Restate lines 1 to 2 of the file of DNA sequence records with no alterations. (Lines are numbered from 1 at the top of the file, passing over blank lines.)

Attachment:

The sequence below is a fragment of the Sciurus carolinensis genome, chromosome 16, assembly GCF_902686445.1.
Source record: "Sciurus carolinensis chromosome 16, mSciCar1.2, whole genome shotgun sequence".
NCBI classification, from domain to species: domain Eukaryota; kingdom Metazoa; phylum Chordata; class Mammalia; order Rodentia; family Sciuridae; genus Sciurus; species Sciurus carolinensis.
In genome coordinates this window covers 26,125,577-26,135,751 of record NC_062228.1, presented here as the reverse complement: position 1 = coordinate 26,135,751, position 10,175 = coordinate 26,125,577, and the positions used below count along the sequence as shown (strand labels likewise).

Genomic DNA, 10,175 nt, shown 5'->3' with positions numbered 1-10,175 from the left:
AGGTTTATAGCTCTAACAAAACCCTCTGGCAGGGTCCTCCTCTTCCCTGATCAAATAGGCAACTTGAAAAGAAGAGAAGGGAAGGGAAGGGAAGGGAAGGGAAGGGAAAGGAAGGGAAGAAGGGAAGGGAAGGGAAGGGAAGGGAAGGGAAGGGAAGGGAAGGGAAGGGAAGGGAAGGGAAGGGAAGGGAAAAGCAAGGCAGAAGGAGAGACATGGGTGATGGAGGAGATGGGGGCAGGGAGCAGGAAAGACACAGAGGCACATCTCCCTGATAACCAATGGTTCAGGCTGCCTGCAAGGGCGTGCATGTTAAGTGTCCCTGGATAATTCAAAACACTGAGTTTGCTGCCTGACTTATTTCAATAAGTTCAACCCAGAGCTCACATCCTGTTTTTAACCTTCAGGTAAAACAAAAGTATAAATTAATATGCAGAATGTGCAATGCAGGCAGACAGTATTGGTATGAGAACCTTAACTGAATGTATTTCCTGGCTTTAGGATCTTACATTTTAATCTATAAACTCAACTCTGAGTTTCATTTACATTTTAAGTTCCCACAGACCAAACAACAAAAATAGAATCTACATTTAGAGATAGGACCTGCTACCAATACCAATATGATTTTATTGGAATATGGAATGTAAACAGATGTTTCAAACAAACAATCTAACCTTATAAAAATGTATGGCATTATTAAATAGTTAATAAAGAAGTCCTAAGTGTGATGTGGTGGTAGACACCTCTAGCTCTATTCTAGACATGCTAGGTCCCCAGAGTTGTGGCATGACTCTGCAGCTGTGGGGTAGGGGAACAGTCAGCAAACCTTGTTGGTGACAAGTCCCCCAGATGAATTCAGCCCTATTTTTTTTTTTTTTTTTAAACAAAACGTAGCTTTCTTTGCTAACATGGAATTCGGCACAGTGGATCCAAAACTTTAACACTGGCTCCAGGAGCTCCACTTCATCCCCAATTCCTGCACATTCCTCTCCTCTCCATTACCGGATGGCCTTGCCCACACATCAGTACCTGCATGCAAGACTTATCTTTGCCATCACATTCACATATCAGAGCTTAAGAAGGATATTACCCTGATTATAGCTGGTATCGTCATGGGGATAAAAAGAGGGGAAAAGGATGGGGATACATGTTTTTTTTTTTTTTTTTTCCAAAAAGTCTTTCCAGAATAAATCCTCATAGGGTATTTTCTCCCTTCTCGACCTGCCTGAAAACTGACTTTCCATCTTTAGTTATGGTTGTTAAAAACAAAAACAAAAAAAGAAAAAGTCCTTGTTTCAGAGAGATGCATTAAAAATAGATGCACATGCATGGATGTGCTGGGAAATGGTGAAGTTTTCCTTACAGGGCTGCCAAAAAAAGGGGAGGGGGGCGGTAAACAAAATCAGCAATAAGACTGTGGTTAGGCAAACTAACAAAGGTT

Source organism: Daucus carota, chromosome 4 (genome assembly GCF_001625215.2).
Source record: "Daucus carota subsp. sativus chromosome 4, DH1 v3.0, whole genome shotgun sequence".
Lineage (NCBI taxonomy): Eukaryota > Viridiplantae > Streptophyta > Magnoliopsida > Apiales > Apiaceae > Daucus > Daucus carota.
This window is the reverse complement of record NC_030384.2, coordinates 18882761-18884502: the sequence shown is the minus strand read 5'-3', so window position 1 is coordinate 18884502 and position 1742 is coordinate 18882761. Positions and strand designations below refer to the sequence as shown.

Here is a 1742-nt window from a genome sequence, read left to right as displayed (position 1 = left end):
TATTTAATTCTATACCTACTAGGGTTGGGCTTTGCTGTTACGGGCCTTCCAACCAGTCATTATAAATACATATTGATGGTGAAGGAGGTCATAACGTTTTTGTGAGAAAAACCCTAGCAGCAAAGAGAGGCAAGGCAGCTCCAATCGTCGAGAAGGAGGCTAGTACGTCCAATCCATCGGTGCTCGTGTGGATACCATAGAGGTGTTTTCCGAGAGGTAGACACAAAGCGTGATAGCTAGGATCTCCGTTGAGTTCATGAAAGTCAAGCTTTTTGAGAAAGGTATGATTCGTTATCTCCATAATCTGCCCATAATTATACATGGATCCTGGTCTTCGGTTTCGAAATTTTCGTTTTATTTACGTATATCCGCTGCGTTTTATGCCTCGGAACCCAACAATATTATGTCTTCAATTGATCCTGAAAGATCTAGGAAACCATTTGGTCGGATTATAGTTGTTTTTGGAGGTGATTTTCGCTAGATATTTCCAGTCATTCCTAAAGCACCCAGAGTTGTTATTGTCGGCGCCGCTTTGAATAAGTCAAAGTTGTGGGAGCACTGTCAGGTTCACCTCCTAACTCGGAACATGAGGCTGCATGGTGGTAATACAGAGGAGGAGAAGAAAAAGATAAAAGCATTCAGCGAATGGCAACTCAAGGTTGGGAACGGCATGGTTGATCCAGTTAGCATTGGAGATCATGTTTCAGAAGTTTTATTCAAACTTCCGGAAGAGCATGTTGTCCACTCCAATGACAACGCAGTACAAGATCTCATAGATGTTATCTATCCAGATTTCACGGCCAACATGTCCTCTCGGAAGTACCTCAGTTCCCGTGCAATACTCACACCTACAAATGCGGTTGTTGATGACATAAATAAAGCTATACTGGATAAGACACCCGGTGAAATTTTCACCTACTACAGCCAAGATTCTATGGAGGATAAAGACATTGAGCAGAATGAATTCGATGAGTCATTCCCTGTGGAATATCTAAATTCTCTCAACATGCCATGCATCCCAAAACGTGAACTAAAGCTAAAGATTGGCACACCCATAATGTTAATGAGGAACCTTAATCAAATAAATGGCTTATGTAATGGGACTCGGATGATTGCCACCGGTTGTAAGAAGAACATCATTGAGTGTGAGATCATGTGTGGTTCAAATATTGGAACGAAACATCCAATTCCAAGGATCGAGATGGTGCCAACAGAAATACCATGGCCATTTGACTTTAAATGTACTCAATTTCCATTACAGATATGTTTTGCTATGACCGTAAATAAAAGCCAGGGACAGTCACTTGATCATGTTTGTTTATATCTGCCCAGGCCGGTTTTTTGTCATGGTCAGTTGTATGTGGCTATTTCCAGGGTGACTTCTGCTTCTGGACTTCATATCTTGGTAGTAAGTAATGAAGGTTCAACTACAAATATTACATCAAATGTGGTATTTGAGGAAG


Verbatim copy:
The sequence below is a fragment of the Sciurus carolinensis genome, chromosome 16, assembly GCF_902686445.1.
Source record: "Sciurus carolinensis chromosome 16, mSciCar1.2, whole genome shotgun sequence".